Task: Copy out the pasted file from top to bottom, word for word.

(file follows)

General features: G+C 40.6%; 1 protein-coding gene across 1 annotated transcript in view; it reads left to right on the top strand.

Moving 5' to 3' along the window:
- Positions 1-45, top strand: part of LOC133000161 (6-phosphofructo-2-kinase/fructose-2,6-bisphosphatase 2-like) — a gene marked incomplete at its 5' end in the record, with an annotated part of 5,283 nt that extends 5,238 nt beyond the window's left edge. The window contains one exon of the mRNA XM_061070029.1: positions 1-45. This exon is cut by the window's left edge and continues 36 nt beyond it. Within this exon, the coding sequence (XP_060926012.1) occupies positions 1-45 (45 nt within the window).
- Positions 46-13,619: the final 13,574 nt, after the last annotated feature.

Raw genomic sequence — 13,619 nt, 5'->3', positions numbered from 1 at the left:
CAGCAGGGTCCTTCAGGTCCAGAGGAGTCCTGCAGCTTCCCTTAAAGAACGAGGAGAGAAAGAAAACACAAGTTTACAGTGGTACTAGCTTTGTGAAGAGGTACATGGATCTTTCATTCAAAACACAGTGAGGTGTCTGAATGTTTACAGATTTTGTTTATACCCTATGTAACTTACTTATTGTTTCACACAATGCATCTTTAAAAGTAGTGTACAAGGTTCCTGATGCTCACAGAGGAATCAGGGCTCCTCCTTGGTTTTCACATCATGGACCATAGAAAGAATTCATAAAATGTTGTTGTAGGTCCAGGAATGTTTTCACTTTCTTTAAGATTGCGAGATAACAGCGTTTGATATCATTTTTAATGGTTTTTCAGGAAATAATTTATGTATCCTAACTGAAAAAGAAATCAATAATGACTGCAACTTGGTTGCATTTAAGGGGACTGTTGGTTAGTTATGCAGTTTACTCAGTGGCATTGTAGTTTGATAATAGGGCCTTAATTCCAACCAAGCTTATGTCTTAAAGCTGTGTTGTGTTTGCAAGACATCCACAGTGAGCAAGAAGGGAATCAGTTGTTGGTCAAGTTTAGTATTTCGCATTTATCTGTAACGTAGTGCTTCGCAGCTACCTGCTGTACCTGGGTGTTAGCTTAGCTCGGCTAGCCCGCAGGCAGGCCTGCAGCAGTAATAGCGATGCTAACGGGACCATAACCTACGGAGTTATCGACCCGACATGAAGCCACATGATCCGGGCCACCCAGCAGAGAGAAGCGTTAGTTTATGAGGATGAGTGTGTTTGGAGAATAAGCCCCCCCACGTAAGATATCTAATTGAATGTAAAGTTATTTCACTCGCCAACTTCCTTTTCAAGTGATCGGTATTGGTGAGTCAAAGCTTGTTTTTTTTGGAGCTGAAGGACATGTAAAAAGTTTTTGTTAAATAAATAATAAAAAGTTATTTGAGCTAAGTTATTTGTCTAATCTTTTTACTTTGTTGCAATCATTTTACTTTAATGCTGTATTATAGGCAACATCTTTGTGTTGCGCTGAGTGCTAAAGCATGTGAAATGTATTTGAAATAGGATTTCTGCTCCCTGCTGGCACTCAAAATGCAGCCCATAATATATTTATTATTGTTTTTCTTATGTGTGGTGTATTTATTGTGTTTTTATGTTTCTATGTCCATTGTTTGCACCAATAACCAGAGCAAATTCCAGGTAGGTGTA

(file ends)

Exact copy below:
General features: G+C 40.6%; 1 protein-coding gene across 1 annotated transcript in view; it reads left to right on the top strand.

Moving 5' to 3' along the window:
- Positions 1-45, top strand: part of LOC133000161 (6-phosphofructo-2-kinase/fructose-2,6-bisphosphatase 2-like) — a gene marked incomplete at its 5' end in the record, with an annotated part of 5,283 nt that extends 5,238 nt beyond the window's left edge. The window contains one exon of the mRNA XM_061070029.1: positions 1-45. This exon is cut by the window's left edge and continues 36 nt beyond it. Within this exon, the coding sequence (XP_060926012.1) occupies positions 1-45 (45 nt within the window).
- Positions 46-13,619: the final 13,574 nt, after the last annotated feature.

Raw genomic sequence — 13,619 nt, 5'->3', positions numbered from 1 at the left:
CAGCAGGGTCCTTCAGGTCCAGAGGAGTCCTGCAGCTTCCCTTAAAGAACGAGGAGAGAAAGAAAACACAAGTTTACAGTGGTACTAGCTTTGTGAAGAGGTACATGGATCTTTCATTCAAAACACAGTGAGGTGTCTGAATGTTTACAGATTTTGTTTATACCCTATGTAACTTACTTATTGTTTCACACAATGCATCTTTAAAAGTAGTGTACAAGGTTCCTGATGCTCACAGAGGAATCAGGGCTCCTCCTTGGTTTTCACATCATGGACCATAGAAAGAATTCATAAAATGTTGTTGTAGGTCCAGGAATGTTTTCACTTTCTTTAAGATTGCGAGATAACAGCGTTTGATATCATTTTTAATGGTTTTTCAGGAAATAATTTATGTATCCTAACTGAAAAAGAAATCAATAATGACTGCAACTTGGTTGCATTTAAGGGGACTGTTGGTTAGTTATGCAGTTTACTCAGTGGCATTGTAGTTTGATAATAGGGCCTTAATTCCAACCAAGCTTATGTCTTAAAGCTGTGTTGTGTTTGCAAGACATCCACAGTGAGCAAGAAGGGAATCAGTTGTTGGTCAAGTTTAGTATTTCGCATTTATCTGTAACGTAGTGCTTCGCAGCTACCTGCTGTACCTGGGTGTTAGCTTAGCTCGGCTAGCCCGCAGGCAGGCCTGCAGCAGTAATAGCGATGCTAACGGGACCATAACCTACGGAGTTATCGACCCGACATGAAGCCACATGATCCGGGCCACCCAGCAGAGAGAAGCGTTAGTTTATGAGGATGAGTGTGTTTGGAGAATAAGCCCCCCCACGTAAGATATCTAATTGAATGTAAAGTTATTTCACTCGCCAACTTCCTTTTCAAGTGATCGGTATTGGTGAGTCAAAGCTTGTTTTTTTTGGAGCTGAAGGACATGTAAAAAGTTTTTGTTAAATAAATAATAAAAAGTTATTTGAGCTAAGTTATTTGTCTAATCTTTTTACTTTGTTGCAATCATTTTACTTTAATGCTGTATTATAGGCAACATCTTTGTGTTGCGCTGAGTGCTAAAGCATGTGAAATGTATTTGAAATAGGATTTCTGCTCCCTGCTGGCACTCAAAATGCAGCCCATAATATATTTATTATTGTTTTTCTTATGTGTGGTGTATTTATTGTGTTTTTATGTTTCTATGTCCATTGTTTGCACCAATAACCAGAGCAAATTCCAGGTAGGTGTA